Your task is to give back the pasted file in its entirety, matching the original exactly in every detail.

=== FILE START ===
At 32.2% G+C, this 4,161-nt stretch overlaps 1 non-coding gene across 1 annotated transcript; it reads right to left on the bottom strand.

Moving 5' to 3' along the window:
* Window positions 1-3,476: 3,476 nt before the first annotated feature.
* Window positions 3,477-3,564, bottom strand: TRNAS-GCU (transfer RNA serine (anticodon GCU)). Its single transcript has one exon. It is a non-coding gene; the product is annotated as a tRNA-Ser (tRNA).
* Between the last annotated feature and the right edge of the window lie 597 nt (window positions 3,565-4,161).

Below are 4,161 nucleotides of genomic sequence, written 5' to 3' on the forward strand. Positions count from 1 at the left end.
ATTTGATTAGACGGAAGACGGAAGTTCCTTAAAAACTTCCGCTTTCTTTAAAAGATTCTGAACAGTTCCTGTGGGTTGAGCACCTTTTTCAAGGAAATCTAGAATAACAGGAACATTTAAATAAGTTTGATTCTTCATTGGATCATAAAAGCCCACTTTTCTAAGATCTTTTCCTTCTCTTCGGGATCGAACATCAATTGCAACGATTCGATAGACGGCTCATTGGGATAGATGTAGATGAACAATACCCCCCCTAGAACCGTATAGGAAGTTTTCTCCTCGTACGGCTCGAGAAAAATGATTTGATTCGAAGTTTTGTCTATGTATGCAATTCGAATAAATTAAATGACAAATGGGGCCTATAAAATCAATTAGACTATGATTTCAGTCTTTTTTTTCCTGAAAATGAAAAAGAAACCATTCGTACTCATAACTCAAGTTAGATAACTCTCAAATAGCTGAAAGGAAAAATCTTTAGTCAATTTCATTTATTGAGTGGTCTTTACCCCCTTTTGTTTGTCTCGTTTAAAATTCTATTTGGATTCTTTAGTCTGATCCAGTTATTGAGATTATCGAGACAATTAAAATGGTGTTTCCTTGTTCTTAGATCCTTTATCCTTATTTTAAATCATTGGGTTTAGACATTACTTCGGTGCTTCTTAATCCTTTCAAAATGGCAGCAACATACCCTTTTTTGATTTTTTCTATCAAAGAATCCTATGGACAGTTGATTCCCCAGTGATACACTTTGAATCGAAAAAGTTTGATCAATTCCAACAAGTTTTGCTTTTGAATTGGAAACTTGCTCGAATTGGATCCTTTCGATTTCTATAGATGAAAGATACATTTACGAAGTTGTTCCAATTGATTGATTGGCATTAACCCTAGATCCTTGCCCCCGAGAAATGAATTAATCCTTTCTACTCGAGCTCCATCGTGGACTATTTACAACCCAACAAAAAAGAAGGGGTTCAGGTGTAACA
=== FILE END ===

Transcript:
At 32.2% G+C, this 4,161-nt stretch overlaps 1 non-coding gene across 1 annotated transcript; it reads right to left on the bottom strand.

Moving 5' to 3' along the window:
* Window positions 1-3,476: 3,476 nt before the first annotated feature.
* Window positions 3,477-3,564, bottom strand: TRNAS-GCU (transfer RNA serine (anticodon GCU)). Its single transcript has one exon. It is a non-coding gene; the product is annotated as a tRNA-Ser (tRNA).
* Between the last annotated feature and the right edge of the window lie 597 nt (window positions 3,565-4,161).

Below are 4,161 nucleotides of genomic sequence, written 5' to 3' on the forward strand. Positions count from 1 at the left end.
ATTTGATTAGACGGAAGACGGAAGTTCCTTAAAAACTTCCGCTTTCTTTAAAAGATTCTGAACAGTTCCTGTGGGTTGAGCACCTTTTTCAAGGAAATCTAGAATAACAGGAACATTTAAATAAGTTTGATTCTTCATTGGATCATAAAAGCCCACTTTTCTAAGATCTTTTCCTTCTCTTCGGGATCGAACATCAATTGCAACGATTCGATAGACGGCTCATTGGGATAGATGTAGATGAACAATACCCCCCCTAGAACCGTATAGGAAGTTTTCTCCTCGTACGGCTCGAGAAAAATGATTTGATTCGAAGTTTTGTCTATGTATGCAATTCGAATAAATTAAATGACAAATGGGGCCTATAAAATCAATTAGACTATGATTTCAGTCTTTTTTTTCCTGAAAATGAAAAAGAAACCATTCGTACTCATAACTCAAGTTAGATAACTCTCAAATAGCTGAAAGGAAAAATCTTTAGTCAATTTCATTTATTGAGTGGTCTTTACCCCCTTTTGTTTGTCTCGTTTAAAATTCTATTTGGATTCTTTAGTCTGATCCAGTTATTGAGATTATCGAGACAATTAAAATGGTGTTTCCTTGTTCTTAGATCCTTTATCCTTATTTTAAATCATTGGGTTTAGACATTACTTCGGTGCTTCTTAATCCTTTCAAAATGGCAGCAACATACCCTTTTTTGATTTTTTCTATCAAAGAATCCTATGGACAGTTGATTCCCCAGTGATACACTTTGAATCGAAAAAGTTTGATCAATTCCAACAAGTTTTGCTTTTGAATTGGAAACTTGCTCGAATTGGATCCTTTCGATTTCTATAGATGAAAGATACATTTACGAAGTTGTTCCAATTGATTGATTGGCATTAACCCTAGATCCTTGCCCCCGAGAAATGAATTAATCCTTTCTACTCGAGCTCCATCGTGGACTATTTACAACCCAACAAAAAAGAAGGGGTTCAGGTGTAACA